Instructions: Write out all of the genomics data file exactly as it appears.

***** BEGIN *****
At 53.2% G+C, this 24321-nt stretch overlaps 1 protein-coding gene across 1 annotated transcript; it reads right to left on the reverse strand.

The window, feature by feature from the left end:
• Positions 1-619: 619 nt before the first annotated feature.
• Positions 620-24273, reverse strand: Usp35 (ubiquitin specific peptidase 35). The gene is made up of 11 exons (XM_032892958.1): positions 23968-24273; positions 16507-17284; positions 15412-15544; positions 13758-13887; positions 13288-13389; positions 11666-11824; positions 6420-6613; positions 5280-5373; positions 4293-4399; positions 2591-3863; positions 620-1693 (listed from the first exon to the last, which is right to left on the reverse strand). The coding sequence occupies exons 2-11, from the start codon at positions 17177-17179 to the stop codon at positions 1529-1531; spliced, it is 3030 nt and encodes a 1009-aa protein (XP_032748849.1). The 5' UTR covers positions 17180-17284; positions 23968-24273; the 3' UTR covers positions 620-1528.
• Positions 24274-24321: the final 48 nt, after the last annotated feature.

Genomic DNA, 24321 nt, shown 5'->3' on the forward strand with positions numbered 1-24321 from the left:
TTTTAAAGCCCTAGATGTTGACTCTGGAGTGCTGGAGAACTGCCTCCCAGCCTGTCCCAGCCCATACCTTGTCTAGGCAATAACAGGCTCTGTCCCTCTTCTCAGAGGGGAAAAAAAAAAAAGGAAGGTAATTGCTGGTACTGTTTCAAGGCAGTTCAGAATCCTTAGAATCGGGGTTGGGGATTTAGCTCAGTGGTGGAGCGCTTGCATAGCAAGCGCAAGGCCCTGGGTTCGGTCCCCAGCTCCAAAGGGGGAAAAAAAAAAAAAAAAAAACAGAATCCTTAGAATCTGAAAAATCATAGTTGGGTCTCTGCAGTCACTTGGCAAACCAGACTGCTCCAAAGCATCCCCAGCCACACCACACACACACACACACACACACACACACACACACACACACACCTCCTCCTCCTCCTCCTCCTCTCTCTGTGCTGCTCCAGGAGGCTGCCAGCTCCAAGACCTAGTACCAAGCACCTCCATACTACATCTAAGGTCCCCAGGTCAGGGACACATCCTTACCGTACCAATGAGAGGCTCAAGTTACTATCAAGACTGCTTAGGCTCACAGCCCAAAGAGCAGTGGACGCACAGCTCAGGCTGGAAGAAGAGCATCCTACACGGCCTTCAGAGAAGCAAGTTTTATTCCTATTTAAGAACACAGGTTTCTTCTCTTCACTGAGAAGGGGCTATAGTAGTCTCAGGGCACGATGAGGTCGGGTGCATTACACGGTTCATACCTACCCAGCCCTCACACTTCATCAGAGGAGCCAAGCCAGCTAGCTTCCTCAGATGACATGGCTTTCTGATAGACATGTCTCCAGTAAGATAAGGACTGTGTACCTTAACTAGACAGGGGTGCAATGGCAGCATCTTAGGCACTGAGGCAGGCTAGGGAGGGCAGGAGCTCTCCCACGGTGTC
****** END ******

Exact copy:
At 53.2% G+C, this 24321-nt stretch overlaps 1 protein-coding gene across 1 annotated transcript; it reads right to left on the reverse strand.

The window, feature by feature from the left end:
• Positions 1-619: 619 nt before the first annotated feature.
• Positions 620-24273, reverse strand: Usp35 (ubiquitin specific peptidase 35). The gene is made up of 11 exons (XM_032892958.1): positions 23968-24273; positions 16507-17284; positions 15412-15544; positions 13758-13887; positions 13288-13389; positions 11666-11824; positions 6420-6613; positions 5280-5373; positions 4293-4399; positions 2591-3863; positions 620-1693 (listed from the first exon to the last, which is right to left on the reverse strand). The coding sequence occupies exons 2-11, from the start codon at positions 17177-17179 to the stop codon at positions 1529-1531; spliced, it is 3030 nt and encodes a 1009-aa protein (XP_032748849.1). The 5' UTR covers positions 17180-17284; positions 23968-24273; the 3' UTR covers positions 620-1528.
• Positions 24274-24321: the final 48 nt, after the last annotated feature.

Genomic DNA, 24321 nt, shown 5'->3' on the forward strand with positions numbered 1-24321 from the left:
TTTTAAAGCCCTAGATGTTGACTCTGGAGTGCTGGAGAACTGCCTCCCAGCCTGTCCCAGCCCATACCTTGTCTAGGCAATAACAGGCTCTGTCCCTCTTCTCAGAGGGGAAAAAAAAAAAAGGAAGGTAATTGCTGGTACTGTTTCAAGGCAGTTCAGAATCCTTAGAATCGGGGTTGGGGATTTAGCTCAGTGGTGGAGCGCTTGCATAGCAAGCGCAAGGCCCTGGGTTCGGTCCCCAGCTCCAAAGGGGGAAAAAAAAAAAAAAAAAAACAGAATCCTTAGAATCTGAAAAATCATAGTTGGGTCTCTGCAGTCACTTGGCAAACCAGACTGCTCCAAAGCATCCCCAGCCACACCACACACACACACACACACACACACACACACACACACACACACCTCCTCCTCCTCCTCCTCCTCTCTCTGTGCTGCTCCAGGAGGCTGCCAGCTCCAAGACCTAGTACCAAGCACCTCCATACTACATCTAAGGTCCCCAGGTCAGGGACACATCCTTACCGTACCAATGAGAGGCTCAAGTTACTATCAAGACTGCTTAGGCTCACAGCCCAAAGAGCAGTGGACGCACAGCTCAGGCTGGAAGAAGAGCATCCTACACGGCCTTCAGAGAAGCAAGTTTTATTCCTATTTAAGAACACAGGTTTCTTCTCTTCACTGAGAAGGGGCTATAGTAGTCTCAGGGCACGATGAGGTCGGGTGCATTACACGGTTCATACCTACCCAGCCCTCACACTTCATCAGAGGAGCCAAGCCAGCTAGCTTCCTCAGATGACATGGCTTTCTGATAGACATGTCTCCAGTAAGATAAGGACTGTGTACCTTAACTAGACAGGGGTGCAATGGCAGCATCTTAGGCACTGAGGCAGGCTAGGGAGGGCAGGAGCTCTCCCACGGTGTC